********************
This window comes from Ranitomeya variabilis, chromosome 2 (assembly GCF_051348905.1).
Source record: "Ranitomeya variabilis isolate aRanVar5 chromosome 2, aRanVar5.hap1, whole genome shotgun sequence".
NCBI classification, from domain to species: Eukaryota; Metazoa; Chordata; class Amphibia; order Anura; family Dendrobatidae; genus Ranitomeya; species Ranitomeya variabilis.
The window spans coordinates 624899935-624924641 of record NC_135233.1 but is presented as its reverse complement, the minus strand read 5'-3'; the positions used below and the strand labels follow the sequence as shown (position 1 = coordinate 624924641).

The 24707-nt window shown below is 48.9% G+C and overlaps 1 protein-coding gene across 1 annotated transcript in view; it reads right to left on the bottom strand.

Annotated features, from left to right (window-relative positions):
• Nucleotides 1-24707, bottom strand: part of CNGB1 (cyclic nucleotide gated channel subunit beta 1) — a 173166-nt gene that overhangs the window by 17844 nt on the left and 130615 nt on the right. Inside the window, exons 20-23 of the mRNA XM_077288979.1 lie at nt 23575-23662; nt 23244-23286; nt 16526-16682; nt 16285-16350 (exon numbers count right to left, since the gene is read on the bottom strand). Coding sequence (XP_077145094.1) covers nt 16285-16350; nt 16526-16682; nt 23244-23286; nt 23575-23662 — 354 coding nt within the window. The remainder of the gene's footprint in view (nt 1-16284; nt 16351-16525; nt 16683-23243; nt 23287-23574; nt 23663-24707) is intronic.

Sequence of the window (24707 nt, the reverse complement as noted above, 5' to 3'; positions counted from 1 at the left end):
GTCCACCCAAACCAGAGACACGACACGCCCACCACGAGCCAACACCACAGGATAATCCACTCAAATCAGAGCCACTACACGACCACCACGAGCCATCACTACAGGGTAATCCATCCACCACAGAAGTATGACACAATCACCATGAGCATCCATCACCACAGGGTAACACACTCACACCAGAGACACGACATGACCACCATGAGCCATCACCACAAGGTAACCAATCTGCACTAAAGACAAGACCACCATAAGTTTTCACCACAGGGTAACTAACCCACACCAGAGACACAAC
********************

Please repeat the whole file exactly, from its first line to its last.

This window comes from Ranitomeya variabilis, chromosome 2 (assembly GCF_051348905.1).
Source record: "Ranitomeya variabilis isolate aRanVar5 chromosome 2, aRanVar5.hap1, whole genome shotgun sequence".
NCBI classification, from domain to species: Eukaryota; Metazoa; Chordata; class Amphibia; order Anura; family Dendrobatidae; genus Ranitomeya; species Ranitomeya variabilis.
The window spans coordinates 624899935-624924641 of record NC_135233.1 but is presented as its reverse complement, the minus strand read 5'-3'; the positions used below and the strand labels follow the sequence as shown (position 1 = coordinate 624924641).

The 24707-nt window shown below is 48.9% G+C and overlaps 1 protein-coding gene across 1 annotated transcript in view; it reads right to left on the bottom strand.

Annotated features, from left to right (window-relative positions):
• Nucleotides 1-24707, bottom strand: part of CNGB1 (cyclic nucleotide gated channel subunit beta 1) — a 173166-nt gene that overhangs the window by 17844 nt on the left and 130615 nt on the right. Inside the window, exons 20-23 of the mRNA XM_077288979.1 lie at nt 23575-23662; nt 23244-23286; nt 16526-16682; nt 16285-16350 (exon numbers count right to left, since the gene is read on the bottom strand). Coding sequence (XP_077145094.1) covers nt 16285-16350; nt 16526-16682; nt 23244-23286; nt 23575-23662 — 354 coding nt within the window. The remainder of the gene's footprint in view (nt 1-16284; nt 16351-16525; nt 16683-23243; nt 23287-23574; nt 23663-24707) is intronic.

Sequence of the window (24707 nt, the reverse complement as noted above, 5' to 3'; positions counted from 1 at the left end):
GTCCACCCAAACCAGAGACACGACACGCCCACCACGAGCCAACACCACAGGATAATCCACTCAAATCAGAGCCACTACACGACCACCACGAGCCATCACTACAGGGTAATCCATCCACCACAGAAGTATGACACAATCACCATGAGCATCCATCACCACAGGGTAACACACTCACACCAGAGACACGACATGACCACCATGAGCCATCACCACAAGGTAACCAATCTGCACTAAAGACAAGACCACCATAAGTTTTCACCACAGGGTAACTAACCCACACCAGAGACACAAC